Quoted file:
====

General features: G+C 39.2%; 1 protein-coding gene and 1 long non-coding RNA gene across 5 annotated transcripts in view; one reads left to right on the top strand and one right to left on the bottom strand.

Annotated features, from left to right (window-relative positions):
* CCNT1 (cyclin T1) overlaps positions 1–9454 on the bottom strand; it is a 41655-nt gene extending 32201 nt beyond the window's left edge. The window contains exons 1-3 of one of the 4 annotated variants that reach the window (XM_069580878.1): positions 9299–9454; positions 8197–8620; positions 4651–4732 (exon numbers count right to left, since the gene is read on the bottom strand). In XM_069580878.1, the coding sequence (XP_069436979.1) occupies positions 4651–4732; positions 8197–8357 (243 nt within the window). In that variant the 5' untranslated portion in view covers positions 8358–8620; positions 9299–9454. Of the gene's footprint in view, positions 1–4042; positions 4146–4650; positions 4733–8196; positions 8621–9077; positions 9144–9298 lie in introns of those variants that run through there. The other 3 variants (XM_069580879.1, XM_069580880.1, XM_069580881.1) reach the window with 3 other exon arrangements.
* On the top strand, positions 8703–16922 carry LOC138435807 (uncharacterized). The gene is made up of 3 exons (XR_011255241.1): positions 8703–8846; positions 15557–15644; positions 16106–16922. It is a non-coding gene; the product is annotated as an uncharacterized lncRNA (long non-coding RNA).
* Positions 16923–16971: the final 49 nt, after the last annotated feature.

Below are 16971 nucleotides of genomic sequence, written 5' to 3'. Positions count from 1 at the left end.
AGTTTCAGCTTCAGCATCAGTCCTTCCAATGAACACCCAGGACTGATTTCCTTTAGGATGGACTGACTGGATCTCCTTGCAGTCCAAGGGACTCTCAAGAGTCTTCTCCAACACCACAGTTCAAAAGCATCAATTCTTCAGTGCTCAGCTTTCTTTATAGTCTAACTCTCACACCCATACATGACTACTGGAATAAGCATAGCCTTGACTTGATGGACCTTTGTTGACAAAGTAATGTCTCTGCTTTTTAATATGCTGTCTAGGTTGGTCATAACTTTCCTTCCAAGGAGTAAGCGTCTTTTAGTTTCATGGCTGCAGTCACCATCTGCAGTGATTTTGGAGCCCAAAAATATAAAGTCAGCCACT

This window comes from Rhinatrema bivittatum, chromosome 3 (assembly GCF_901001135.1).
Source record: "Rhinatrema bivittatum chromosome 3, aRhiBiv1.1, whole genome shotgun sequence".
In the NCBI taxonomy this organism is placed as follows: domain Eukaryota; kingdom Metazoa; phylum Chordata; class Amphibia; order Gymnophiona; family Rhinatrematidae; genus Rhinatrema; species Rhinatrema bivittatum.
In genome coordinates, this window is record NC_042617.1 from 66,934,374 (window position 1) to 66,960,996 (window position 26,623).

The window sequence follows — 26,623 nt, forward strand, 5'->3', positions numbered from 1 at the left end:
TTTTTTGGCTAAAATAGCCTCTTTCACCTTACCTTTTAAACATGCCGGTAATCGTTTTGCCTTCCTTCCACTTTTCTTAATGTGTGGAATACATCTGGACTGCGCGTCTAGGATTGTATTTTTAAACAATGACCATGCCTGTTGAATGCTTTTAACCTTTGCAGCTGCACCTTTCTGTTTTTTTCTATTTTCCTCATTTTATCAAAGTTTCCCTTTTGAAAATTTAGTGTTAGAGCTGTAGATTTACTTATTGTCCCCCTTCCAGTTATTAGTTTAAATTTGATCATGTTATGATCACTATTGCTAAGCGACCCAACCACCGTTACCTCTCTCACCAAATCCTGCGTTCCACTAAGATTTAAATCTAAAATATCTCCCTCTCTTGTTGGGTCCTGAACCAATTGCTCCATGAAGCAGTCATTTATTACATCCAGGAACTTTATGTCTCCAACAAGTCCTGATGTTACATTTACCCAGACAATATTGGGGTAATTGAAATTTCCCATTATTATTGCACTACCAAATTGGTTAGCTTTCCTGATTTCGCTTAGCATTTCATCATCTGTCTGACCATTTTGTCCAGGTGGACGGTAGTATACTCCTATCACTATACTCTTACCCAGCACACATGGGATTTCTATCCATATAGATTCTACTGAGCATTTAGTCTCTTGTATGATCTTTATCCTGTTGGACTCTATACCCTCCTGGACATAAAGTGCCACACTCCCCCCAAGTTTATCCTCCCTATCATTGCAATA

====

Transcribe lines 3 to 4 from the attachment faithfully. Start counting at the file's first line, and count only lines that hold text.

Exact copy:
* CCNT1 (cyclin T1) overlaps positions 1–9454 on the bottom strand; it is a 41655-nt gene extending 32201 nt beyond the window's left edge. The window contains exons 1-3 of one of the 4 annotated variants that reach the window (XM_069580878.1): positions 9299–9454; positions 8197–8620; positions 4651–4732 (exon numbers count right to left, since the gene is read on the bottom strand). In XM_069580878.1, the coding sequence (XP_069436979.1) occupies positions 4651–4732; positions 8197–8357 (243 nt within the window). In that variant the 5' untranslated portion in view covers positions 8358–8620; positions 9299–9454. Of the gene's footprint in view, positions 1–4042; positions 4146–4650; positions 4733–8196; positions 8621–9077; positions 9144–9298 lie in introns of those variants that run through there. The other 3 variants (XM_069580879.1, XM_069580880.1, XM_069580881.1) reach the window with 3 other exon arrangements.
* On the top strand, positions 8703–16922 carry LOC138435807 (uncharacterized). The gene is made up of 3 exons (XR_011255241.1): positions 8703–8846; positions 15557–15644; positions 16106–16922. It is a non-coding gene; the product is annotated as an uncharacterized lncRNA (long non-coding RNA).